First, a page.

Dress Code brings together some forty artists offering unique perspectives on identity and clothing in the world. Clothing is representative of an aspect of identity, it can arouse desire by sublimating the human body, in particular through adornment, but also reveal codes and standards. Dress codes allow integration into society or, conversely, rejection, and emancipation but also demands.

Symbol of globalization, fashion, place of subjectivation and desubjectivation, intervention and alienation, contributes to social and physical emancipation. This evolution questions us on why clothing is still at the heart of the problem of identities. Clothing always tends to be a marker of gender, age, social status, religion, sexual orientation, political opinions, wealth, and subculture. Sometimes adornment, costume, stage or worship dress, the clothes represent singular but also collective identities.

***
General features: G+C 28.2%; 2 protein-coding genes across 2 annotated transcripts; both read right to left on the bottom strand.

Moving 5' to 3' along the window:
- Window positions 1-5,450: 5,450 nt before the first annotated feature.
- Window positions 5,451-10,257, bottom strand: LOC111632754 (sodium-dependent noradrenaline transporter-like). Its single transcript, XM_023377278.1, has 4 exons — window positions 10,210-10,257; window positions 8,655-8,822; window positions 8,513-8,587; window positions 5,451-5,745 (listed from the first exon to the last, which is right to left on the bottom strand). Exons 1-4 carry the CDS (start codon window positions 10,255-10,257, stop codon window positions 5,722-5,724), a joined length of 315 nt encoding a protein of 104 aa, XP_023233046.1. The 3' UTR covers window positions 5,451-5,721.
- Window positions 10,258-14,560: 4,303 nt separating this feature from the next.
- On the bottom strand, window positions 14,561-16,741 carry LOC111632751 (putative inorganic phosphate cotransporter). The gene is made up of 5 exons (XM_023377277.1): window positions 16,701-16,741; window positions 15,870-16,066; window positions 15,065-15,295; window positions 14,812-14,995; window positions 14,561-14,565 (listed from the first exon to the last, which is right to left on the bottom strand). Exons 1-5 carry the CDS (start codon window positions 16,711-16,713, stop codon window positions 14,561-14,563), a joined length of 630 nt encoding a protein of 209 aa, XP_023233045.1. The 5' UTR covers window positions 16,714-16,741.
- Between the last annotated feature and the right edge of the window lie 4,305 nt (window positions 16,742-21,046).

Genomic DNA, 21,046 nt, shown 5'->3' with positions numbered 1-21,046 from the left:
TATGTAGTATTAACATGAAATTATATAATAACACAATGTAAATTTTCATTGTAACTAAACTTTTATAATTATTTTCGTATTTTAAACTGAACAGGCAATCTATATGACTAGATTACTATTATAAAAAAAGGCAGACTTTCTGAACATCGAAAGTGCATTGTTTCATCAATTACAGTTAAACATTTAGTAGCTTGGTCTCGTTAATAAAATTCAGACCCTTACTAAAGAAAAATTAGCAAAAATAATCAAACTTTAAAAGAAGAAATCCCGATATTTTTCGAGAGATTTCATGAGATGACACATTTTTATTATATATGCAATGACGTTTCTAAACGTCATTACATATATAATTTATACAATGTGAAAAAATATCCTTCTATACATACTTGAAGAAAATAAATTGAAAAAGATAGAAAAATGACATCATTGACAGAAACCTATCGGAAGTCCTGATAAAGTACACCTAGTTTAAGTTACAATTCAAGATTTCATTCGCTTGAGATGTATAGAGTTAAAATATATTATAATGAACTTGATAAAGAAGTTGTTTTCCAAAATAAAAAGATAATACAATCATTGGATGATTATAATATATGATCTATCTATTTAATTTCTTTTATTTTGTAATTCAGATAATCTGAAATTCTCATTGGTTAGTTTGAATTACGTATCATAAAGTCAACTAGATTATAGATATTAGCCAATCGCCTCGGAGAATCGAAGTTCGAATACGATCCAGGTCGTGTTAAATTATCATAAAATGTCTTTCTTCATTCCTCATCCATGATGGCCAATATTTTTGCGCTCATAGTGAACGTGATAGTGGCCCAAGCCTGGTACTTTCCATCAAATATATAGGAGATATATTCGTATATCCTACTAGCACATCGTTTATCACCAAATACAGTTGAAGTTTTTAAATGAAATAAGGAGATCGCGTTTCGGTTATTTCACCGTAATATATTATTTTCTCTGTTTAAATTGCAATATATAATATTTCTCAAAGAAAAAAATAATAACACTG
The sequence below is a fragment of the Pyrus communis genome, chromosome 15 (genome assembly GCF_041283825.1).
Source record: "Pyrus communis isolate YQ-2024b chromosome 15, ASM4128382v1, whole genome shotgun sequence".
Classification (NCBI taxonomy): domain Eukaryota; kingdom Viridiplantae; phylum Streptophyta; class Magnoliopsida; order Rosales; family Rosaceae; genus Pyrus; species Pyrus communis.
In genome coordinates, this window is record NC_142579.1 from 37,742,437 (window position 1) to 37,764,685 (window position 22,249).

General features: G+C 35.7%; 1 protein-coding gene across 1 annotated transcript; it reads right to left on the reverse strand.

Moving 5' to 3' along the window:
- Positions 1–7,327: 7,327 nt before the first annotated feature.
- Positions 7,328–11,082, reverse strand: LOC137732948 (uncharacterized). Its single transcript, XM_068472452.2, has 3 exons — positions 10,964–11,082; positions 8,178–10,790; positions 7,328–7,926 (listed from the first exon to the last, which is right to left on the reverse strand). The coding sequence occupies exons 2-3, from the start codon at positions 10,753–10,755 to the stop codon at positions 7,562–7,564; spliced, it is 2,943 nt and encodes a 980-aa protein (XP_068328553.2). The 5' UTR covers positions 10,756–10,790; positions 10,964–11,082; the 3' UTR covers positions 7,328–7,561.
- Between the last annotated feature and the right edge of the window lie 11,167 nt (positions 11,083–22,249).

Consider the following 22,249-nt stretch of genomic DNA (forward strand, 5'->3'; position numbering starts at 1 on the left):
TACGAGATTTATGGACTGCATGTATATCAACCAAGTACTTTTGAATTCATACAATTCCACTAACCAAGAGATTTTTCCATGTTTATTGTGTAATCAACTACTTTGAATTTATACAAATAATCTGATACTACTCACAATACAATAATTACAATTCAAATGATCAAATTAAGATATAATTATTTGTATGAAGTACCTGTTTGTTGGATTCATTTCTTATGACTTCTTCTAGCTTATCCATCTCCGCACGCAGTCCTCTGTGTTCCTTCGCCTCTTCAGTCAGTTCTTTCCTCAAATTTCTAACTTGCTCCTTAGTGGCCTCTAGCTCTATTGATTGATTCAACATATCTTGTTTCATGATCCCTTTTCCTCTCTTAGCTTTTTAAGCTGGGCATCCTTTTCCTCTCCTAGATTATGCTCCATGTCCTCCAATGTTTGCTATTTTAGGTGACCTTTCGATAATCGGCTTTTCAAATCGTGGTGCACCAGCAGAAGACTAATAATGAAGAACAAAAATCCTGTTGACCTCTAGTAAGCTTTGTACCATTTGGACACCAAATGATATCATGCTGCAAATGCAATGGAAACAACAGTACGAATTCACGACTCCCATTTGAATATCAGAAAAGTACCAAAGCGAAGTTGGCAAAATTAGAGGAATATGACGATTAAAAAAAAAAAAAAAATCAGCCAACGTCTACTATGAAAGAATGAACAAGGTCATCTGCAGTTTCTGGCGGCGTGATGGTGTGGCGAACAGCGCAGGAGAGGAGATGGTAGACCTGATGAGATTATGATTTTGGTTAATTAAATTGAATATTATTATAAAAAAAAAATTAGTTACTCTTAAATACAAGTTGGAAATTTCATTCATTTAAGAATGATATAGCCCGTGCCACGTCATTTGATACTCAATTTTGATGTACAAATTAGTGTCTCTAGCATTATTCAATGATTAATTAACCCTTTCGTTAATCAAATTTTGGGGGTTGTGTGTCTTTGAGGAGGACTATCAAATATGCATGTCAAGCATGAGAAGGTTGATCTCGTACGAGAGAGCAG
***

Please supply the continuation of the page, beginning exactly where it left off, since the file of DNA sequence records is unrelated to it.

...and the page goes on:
The exhibition, on view at Manuel Rivera-Ortiz Foundation, looks at this identity-clothing relationship through, in particular, the Drag Queen of New York, twins in Nigeria, voodoo rituals in Benin and Togo, Zapotec women in Mexico, but also through personal photographic investigations. Between rites and gender markers, the twenty exhibitions propose a questioning of singular but also collective identities and treats clothing as emancipation or claim. Fotohaus offers an amplification of the program with Sein und Schein, being and appearing; just like Fragiles, choral project of Tendance flouue, inhabited by the tremors that cross our time.